George L, Taylor AR, Esteve-Codina A, et al., 2020, Blood eosinophil count and airway epithelial transcriptome relationships in COPD versus asthma, Allergy, Vol: 75, Pages: 370-380, ISSN: 0105-4538
BackgroundWhether the clinical or pathophysiologic significance of the “treatable trait” high blood eosinophil count in COPD is the same as for asthma remains controversial. We sought to determine the relationship between the blood eosinophil count, clinical characteristics and gene expression from bronchial brushings in COPD and asthma.MethodsSubjects were recruited into a COPD (emphysema versus airway disease [EvA]) or asthma cohort (Unbiased BIOmarkers in PREDiction of respiratory disease outcomes, U‐BIOPRED). We determined gene expression using RNAseq in EvA (n = 283) and Affymetrix microarrays in U‐BIOPRED (n = 85). We ran linear regression analysis of the bronchial brushings transcriptional signal versus blood eosinophil counts as well as differential expression using a blood eosinophil > 200 cells/μL as a cut‐off. The false discovery rate was controlled at 1% (with continuous values) and 5% (with dichotomized values).ResultsThere were no differences in age, gender, lung function, exercise capacity and quantitative computed tomography between eosinophilic versus noneosinophilic COPD cases. Total serum IgE was increased in eosinophilic asthma and COPD. In EvA, there were 12 genes with a statistically significant positive association with the linear blood eosinophil count, whereas in U‐BIOPRED, 1197 genes showed significant associations (266 positive and 931 negative). The transcriptome showed little overlap between genes and pathways associated with blood eosinophil counts in asthma versus COPD. Only CST1 was common to eosinophilic asthma and COPD and was replicated in independent cohorts.ConclusionDespite shared “treatable traits” between asthma and COPD, the molecular mechanisms underlying these clinical entities are predominately different.
Zein J, Gaston B, Bazeley P, et al., 2020, HSD3B1 genotype identifies glucocorticoid responsiveness in severe asthma, PROCEEDINGS OF THE NATIONAL ACADEMY OF SCIENCES OF THE UNITED STATES OF AMERICA, Vol: 117, Pages: 2187-2193, ISSN: 0027-8424
Song W-J, Chung KF, 2020, Exploring the clinical relevance of cough hypersensitivity syndrome, EXPERT REVIEW OF RESPIRATORY MEDICINE, Vol: 14, Pages: 275-284, ISSN: 1747-6348
Ponzi E, Vineis P, Chung K, et al., 2020, Accounting for measurement error to assess the effect of air pollution on omics signals, PLoS One, Vol: 15, Pages: 1-16, ISSN: 1932-6203
Studies on the effects of air pollution and more generally environmental exposures onhealth require measurements of pollutants, which are affected by measurement error.This is a cause of bias in the estimation of parameters relevant to the study and canlead to inaccurate conclusions when evaluating associations among pollutants, diseaserisk and biomarkers. Although the presence of measurement error in such studies hasbeen recognized as a potential problem, it is rarely considered in applications andpractical solutions are still lacking. In this work, we formulate Bayesian measurementerror models and apply them to study the link between air pollution and omic signals.The data we use stem from the “Oxford Street II Study”, a randomized crossover trialin which 60 volunteers walked for two hours in a traffic-free area (Hyde Park) and in abusy shopping street (Oxford Street) of London. Metabolomic measurements were madein each individual as well as air pollution measurements, in order to investigate theassociation between short-term exposure to traffic related air pollution and perturbationof metabolic pathways. We implemented error-corrected models in a classical frameworkand used the flexibility of Bayesian hierarchical models to account for dependenciesamong omic signals, as well as among different pollutants. Models were implementedusing traditional Markov Chain Monte Carlo (MCMC) simulative methods as well asintegrated Laplace approximation. The inclusion of a classical measurement error termresulted in variable estimates of the association between omic signals and traffic relatedair pollution measurements, where the direction of the bias was not predictable a priori.The models were successful in including and accounting for different correlationstructures, both among omic signals and among different pollutant exposures. Ingeneral, more associations were identified when the correlation among omics and amongpollutants were modeled, and their number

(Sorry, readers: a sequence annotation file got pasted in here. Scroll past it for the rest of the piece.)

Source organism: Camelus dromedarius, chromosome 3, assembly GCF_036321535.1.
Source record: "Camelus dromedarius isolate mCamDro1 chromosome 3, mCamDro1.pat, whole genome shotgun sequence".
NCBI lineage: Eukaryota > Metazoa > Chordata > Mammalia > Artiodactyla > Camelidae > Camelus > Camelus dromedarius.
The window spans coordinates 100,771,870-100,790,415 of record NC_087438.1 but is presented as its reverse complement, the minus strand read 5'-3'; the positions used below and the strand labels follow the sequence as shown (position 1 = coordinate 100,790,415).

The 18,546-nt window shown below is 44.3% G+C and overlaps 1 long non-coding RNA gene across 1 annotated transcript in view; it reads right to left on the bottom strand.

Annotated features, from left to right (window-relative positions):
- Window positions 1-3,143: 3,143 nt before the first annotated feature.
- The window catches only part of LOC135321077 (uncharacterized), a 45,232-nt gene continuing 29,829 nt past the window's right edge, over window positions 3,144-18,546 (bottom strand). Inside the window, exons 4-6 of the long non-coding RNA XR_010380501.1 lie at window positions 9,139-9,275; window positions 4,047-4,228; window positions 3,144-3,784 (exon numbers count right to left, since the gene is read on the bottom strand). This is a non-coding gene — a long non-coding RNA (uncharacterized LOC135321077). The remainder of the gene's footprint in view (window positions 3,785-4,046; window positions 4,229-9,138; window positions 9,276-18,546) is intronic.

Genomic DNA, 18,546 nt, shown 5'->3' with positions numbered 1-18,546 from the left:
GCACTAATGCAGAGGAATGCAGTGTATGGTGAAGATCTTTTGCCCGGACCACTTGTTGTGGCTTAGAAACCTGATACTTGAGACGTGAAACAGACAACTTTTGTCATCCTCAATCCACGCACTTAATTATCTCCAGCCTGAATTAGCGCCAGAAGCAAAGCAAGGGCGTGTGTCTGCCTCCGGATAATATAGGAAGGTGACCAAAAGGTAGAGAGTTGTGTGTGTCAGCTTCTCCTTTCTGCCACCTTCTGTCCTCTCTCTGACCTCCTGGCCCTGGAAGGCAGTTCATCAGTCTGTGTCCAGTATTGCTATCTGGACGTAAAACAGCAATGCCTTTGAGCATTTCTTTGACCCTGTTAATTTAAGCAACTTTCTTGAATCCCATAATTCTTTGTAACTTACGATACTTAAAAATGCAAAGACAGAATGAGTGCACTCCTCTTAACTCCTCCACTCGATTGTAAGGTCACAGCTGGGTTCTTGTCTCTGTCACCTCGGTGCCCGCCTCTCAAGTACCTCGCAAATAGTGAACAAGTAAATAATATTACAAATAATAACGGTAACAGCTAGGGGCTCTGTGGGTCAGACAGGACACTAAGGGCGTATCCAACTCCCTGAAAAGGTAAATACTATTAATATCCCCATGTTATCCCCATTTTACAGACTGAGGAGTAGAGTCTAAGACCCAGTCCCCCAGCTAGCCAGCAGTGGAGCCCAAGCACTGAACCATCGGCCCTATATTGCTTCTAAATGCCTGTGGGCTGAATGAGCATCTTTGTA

Cruz AA, Riley JH, Barisal AT, et al., 2020, Asthma similarities across ProAR (Brazil) and U-BIOPRED (Europe) adult cohorts of contrasting locations, ethnicity and socioeconomic status, Respiratory Medicine, Vol: 161, Pages: 1-8, ISSN: 0954-6111
BackgroundAsthma prevalence is 339 million globally. ‘Severe asthma’ (SA) comprises subjects with uncontrolled asthma despite proper management.ObjectivesTo compare asthma from diverse ethnicities and environments.MethodsA cross-sectional analysis of two adult cohorts, a Brazilian (ProAR) and a European (U-BIOPRED). U-BIOPRED comprised of 311 non-smoking with Severe Asthma (SAn), 110 smokers or ex-smokers with SA (SAs) and 88 mild to moderate asthmatics (MMA) while ProAR included 544 SA and 452 MMA. Although these projects were independent, there were similarities in objectives and methodology, with ProAR adopting operating procedures of U-BIOPRED.ResultsAmong SA subjects, age, weight, proportion of former smokers and FEV1 pre-bronchodilator were similar. The proportion of SA with a positive skin prick tests (SPT) to aeroallergens, the scores of sino-nasal symptoms and quality of life were comparable. In addition, blood eosinophil counts (EOS) and the % of subjects with EOS > 300 cells/μl were not different. The Europeans with SA however, were more severe with a greater proportion of continuous oral corticosteroids (OCS), worse symptoms and more frequent exacerbations. FEV1/FVC pre- and post-bronchodilator were lower among the Europeans. The MMA cohorts were less comparable in control and treatment, but similar in the proportion of allergic rhinitis, gastroesophageal reflux disease and EOS >3%.ConclusionsProAR and U-BIOPRED cohorts, with varying severity, ethnicity and environment have similarities, which provide the basis for global external validation of asthma phenotypes. This should stimulate collaboration between asthma consortia with the aim of understanding SA, which will lead to better management.